So, did you celebrate World Social Media Day last weekend?
Sunday was the official celebration of all things sharing, poking, private messaging and tweeting. I wrote about it in last week’s column. Yes, I know I waste a lot of time scrolling, refreshing and scrolling again and have effectively wasted your time by telling you about it.
Recently, though, I heard a report on the radio which said millennials — the generation of people everyone loves to hate — are increasingly unhappy with their grandparents’ social media habits. In a survey — there’s always a survey — polling 500 grandkids between 18 and 34, respondents want to sever cyber ties with their grandparents for reasons ranging from talking too much about private family issues, commenting on appearance like with clothes or weight, trying to be friends with their friends and going “emoji crazy.”
That’s so not flame emoji, grandma.
There’s already a bit of uneasiness that can come with being asked at the family Thanksgiving dinner if and why you’re still not in a relationship, but I can’t imagine the type of awkward conversation that might arise if I asked my grandma to pass the gravy only for her to bring up the fact I unfriended her on Facebook. My maternal grandma always gifted me a few dollars if I had a good report card in school, so I’m sure there would be room on my friend list for her.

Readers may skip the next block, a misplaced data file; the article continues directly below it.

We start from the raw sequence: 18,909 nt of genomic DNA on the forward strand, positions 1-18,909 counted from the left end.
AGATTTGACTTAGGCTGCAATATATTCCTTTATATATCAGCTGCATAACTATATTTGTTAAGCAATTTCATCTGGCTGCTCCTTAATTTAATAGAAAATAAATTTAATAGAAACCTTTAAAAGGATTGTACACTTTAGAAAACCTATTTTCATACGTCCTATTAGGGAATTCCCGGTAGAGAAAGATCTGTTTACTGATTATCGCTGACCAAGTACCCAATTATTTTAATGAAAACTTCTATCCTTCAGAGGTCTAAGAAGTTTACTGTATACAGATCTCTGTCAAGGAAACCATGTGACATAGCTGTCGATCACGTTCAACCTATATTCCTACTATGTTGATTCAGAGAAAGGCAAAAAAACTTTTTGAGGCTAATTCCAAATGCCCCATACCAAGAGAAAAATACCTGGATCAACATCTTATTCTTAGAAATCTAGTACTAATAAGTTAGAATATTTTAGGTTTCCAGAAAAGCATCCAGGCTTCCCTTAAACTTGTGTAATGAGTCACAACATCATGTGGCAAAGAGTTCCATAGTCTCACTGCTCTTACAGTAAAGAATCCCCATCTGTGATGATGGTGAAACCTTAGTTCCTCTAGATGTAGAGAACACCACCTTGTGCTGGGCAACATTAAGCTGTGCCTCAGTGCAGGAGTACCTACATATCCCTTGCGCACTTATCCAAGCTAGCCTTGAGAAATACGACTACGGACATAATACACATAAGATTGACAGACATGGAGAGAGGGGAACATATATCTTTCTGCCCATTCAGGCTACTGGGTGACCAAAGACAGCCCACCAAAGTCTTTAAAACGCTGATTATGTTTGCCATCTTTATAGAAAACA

By the way, what’s the going rate for straight A’s these days?
The next time these Survey People are out, I have a few suggestions for studies that don’t include purging your family from your friends list, even if they do type in all capital letters.
In true New Castle fashion, fireworks lit up the sky from dawn until dusk and beyond on the Fourth of July. Maybe the Survey People can go around the city and ask these people what the thought process is of setting off fireworks during daylight. I understand man’s natural need to set fire and blow things up, but in my mind it’s not a good use of whatever a firework costs at one of those tents or in the store.
Back to social media really quickly. Can the Survey People also please ask around why humans have an obsession of taking photos and videos of fireworks and then posting them to social media? I’ll admit, I tried to get some shots on my phone this year. Why? I don’t know. My fireworks photos probably look just the same as everyone else’s. I’ve never been sitting around feeling nostalgic and thought to go through my phone to find an exact firework photo to remind me of a certain summer evening. Most of them are blurry anyway, right?
As you might be able to figure out, I have a lot of questions. The Survey People seem to be really good at coming up with answers to questions no one is asking.
Maybe with their next zany questionnaire, the Survey People will give me a few new answers.
And for everything else, Google will have to do.
(Pete Sirianni is the New Castle News digital editor. Email him at firstname.lastname@example.org.)